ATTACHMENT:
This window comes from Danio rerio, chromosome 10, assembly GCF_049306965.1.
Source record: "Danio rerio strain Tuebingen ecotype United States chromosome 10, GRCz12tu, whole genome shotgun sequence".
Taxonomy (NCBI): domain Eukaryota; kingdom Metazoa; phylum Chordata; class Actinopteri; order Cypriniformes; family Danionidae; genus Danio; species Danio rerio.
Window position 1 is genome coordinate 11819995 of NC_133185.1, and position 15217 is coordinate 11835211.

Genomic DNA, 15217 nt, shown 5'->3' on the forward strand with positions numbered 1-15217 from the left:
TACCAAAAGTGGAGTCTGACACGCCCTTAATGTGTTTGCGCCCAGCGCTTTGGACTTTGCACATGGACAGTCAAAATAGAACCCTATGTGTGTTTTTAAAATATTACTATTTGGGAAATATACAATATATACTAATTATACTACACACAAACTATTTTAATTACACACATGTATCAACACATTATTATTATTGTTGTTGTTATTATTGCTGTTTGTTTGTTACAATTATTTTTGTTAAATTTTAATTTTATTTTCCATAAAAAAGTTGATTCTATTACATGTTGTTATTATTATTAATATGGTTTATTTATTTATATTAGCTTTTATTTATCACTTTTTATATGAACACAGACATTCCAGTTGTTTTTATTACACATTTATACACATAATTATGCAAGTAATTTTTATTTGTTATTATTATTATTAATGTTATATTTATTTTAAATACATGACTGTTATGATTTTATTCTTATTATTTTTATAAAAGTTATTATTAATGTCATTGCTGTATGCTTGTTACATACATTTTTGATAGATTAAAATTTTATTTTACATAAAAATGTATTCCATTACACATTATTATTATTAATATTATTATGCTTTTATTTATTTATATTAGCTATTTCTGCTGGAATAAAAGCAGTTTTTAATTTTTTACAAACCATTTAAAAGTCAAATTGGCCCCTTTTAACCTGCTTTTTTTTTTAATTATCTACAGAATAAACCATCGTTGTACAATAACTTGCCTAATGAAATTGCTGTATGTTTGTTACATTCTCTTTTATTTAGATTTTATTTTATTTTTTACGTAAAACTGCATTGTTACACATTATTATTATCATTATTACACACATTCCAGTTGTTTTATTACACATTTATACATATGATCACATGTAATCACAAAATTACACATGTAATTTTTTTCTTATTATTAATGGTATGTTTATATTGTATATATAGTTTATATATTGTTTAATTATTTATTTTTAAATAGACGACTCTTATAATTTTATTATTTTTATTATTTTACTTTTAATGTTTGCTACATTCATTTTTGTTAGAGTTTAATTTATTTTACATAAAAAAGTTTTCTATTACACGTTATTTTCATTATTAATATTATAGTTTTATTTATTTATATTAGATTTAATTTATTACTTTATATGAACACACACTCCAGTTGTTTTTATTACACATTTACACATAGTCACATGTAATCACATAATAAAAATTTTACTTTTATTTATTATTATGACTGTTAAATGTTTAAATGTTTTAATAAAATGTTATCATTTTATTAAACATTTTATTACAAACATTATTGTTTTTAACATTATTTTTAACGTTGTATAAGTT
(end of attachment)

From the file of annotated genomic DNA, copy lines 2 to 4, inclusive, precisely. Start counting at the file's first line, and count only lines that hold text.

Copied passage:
Source record: "Danio rerio strain Tuebingen ecotype United States chromosome 10, GRCz12tu, whole genome shotgun sequence".
Taxonomy (NCBI): domain Eukaryota; kingdom Metazoa; phylum Chordata; class Actinopteri; order Cypriniformes; family Danionidae; genus Danio; species Danio rerio.
Window position 1 is genome coordinate 11819995 of NC_133185.1, and position 15217 is coordinate 11835211.